It’s always interesting to me how each developer will employ different techniques to achieve different layouts. It illustrates the creativity and ingenuity of developers and the versatility of CSS.
These unique approaches to styling come with the proverbial “painting yourself into a corner” sometimes though, and it’s at these moments where certain uncommonly used CSS properties are a life saver.
One such CSS declaration is max-width: max-content;
I’ve got a <ul> with some list items with each list item containing an avatar on the left and some title on the right. I want them easily vertically aligned so I slap
display: flex; align-items: center;
on the <li>.
Cool stuff. They’re looking better.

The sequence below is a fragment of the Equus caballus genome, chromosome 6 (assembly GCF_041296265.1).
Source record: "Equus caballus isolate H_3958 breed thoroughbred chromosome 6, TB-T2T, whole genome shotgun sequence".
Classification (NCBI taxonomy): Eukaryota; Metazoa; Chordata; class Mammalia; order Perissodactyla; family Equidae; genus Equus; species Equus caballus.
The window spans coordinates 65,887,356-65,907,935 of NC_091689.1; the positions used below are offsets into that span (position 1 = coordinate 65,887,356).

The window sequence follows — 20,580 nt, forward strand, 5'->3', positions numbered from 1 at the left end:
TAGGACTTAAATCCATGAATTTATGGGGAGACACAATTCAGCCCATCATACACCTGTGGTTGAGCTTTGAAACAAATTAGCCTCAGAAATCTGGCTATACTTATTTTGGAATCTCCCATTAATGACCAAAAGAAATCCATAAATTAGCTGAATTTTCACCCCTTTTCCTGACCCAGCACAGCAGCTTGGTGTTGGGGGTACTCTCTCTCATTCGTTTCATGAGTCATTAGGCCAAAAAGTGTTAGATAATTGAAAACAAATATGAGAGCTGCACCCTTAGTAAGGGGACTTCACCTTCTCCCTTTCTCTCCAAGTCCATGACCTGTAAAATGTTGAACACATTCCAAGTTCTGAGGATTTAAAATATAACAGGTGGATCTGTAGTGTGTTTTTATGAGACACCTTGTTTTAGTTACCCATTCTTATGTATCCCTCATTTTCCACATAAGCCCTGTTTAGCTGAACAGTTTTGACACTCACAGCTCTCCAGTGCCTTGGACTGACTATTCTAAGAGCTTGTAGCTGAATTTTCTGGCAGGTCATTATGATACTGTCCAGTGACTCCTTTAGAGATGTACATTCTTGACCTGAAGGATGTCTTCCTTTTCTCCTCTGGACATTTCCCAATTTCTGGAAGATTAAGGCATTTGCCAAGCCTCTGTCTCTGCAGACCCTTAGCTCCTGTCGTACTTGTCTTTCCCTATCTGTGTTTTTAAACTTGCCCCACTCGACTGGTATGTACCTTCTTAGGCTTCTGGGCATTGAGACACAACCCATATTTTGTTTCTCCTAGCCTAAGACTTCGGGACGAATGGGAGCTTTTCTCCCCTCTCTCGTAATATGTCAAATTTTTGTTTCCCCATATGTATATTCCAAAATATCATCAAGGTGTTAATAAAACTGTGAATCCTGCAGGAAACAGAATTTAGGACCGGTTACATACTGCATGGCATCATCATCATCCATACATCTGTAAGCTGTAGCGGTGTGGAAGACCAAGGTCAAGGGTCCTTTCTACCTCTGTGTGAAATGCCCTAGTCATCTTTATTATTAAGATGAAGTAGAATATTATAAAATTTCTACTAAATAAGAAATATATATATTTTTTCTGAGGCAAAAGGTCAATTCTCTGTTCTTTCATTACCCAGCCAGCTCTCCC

Now I want to center the <ul> within its containing element.
The thing is though, the flex items expand to fill all available width, and because my <ul> has no CSS to constrain its width, it fills its entire containing element’s width.
I just want the <ul> to be as wide as its widest child, and I want it to remain a block level element so I can add margin: auto; to its inline axis (left and right) to center it.
max-width: max-content; will do exactly that.
Note: You might also want to check out fit-content as well, it considers available space, max-content, and min-content.
Code on web assassins!